A Visit to Chùa Hải Hội Temple
As an assignment for my Spirituality and Family Therapy course, I was tasked with attending a spiritual gathering outside my comfort zone and write a reflection on the experience. It was an assignment I enjoyed very much. Here it is.
"In my contacts with these new friends, I feel consolation in my own faith in Christ and his indwelling presence.”
- Thomas Merton, upon connecting with Buddhist monks in Tibet.
I pull into the parking lot quickly, a little later than I had intended. Beside me, an Asian woman is just getting out of her Porsche SUV. She opens her trunk and pulls out a plain grey tunic, which she begins to pull on over brand-name clothing. I walk quickly past, hoping to get inside and meet up with my interpreter before the service begins. A nun with saffron robes and shaved head greets me - the same calm and friendly voice that I spoke with on the telephone two days ago. She introduces me to Di Van, a soft-spoken, slender woman with slightly greying hair: “She will interpret for you and answer your questions.” We shake hands (on my initiative, I think) and bow to one another (on her initiative, I think). East meets West on friendly terms, and she leads me up several flights of stairs into the temple.
We enter into the back of what feels to me immediately like a throne room. I associate it in my mind with the royal courtroom of Kublai Khan as I saw it in Marco Polo on Netflix. Three large, gold-embossed buddhas are enthroned across the front of the room. The side and back walls are adorned with thousands of identical little Buddhas. Worshippers are kneeling and bowing toward the front. Di Van tells me to bow and I follow suit. Now is the time to be a gracious guest and not the time to make a stand about bowing to idols. I don’t even know if that’s what’s actually going on here. I have the feeling of being surrounded by powers and facing a power that do not quite understand. I am in someone else’s territory. I am grateful for a guide who speaks to me with gentle courtesy, doing her best to orient this Western stranger, who has come for reasons she accepts to be his own. Neither she nor the nun ever asked why I wanted to come here. I asked, and they welcomed. It was that simple for them.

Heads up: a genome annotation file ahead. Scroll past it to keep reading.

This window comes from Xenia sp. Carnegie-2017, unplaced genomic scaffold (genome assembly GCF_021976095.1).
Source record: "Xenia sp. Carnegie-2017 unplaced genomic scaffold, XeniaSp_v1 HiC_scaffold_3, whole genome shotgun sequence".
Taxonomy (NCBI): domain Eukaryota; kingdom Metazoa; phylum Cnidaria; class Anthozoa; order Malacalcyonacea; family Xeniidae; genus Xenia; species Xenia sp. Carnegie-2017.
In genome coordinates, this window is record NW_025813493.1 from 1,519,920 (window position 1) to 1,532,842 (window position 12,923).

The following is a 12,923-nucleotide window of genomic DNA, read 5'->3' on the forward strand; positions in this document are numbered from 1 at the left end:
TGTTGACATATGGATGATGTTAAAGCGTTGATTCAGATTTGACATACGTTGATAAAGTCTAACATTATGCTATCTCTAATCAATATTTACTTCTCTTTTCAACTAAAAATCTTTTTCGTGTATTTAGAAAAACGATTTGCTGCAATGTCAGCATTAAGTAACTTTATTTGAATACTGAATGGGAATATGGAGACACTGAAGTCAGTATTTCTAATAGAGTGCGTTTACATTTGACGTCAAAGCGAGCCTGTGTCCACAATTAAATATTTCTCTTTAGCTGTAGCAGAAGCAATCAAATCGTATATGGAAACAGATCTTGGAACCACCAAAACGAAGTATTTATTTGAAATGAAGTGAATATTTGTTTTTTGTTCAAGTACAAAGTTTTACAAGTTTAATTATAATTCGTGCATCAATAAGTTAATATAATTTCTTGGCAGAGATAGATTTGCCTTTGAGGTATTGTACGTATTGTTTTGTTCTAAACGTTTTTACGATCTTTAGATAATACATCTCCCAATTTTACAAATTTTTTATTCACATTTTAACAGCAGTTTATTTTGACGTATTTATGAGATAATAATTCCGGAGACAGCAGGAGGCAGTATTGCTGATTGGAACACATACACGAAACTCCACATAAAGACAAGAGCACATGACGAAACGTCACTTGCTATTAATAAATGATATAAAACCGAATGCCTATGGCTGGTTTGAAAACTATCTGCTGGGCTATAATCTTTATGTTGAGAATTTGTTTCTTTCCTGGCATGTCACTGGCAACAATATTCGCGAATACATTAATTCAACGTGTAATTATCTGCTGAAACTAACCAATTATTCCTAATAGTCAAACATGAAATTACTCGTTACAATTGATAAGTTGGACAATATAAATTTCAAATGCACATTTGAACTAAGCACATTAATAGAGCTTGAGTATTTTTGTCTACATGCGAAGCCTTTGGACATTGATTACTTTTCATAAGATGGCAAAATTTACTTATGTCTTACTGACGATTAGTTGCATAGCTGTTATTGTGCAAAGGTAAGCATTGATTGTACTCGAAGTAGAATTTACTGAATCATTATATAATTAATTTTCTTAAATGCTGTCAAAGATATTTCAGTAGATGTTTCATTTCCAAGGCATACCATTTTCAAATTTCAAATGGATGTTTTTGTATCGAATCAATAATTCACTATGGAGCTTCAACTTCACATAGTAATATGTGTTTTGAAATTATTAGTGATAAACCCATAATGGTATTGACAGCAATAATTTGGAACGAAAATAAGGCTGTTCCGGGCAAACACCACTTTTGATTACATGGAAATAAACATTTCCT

All the prayers and scriptures are chanted, to the rhythm of a huge slit drum, accented by massive bells that seem to ring endlessly into their diminishment. I cannot tell apart the tonality of the language and the tonality of the musical scale in which the group is singing. To my ears, the sound is plaintive and primal, the cry of humans reaching higher than themselves for help and blessing. The drum varies the pace of prayer considerably, like a train leaving the station, gradually picking up the speed for all those aboard, and then with perfect control applying the brakes for a smooth stop at the next station. The physicality of the ritual cultivates a feeling of calm alertness. The body is seated, but the back is straight. The voices call out, the liturgy guides. The song is a balance of passion and structure.
I am impressed by how much the prayers are other-oriented. There is a long prayer for the spirits of the deceased who are stuck in lower, more miserable states of consciousness, “different levels of hell,” in the words of Di Van. A significant aspect of the community’s spiritual work seems to be to come to the aid of these lost spirits. Later, the scripture reading relays the story of the Buddha going into the spirit world to find and assist his mother to let go of attachments that kept her spirit in a state of suffering.
Memorials for the recently deceased are part of the ceremony, and celebrants walk amongst the congregation with pieces of paper that they lay on the heads of family members, “so that their relatives will recognize them,” Di Van whispers.
Next are prayers for those who are suffering in this life. I don’t know what I miss in the content that is not translated for me, but I am surprised that at no point do I hear anything of the type of self-help spirituality that I tend to associate with Western practicioners of meditation and mindfulness. There is talk of helping others to reach nirvana, but not of seeking nirvana for oneself.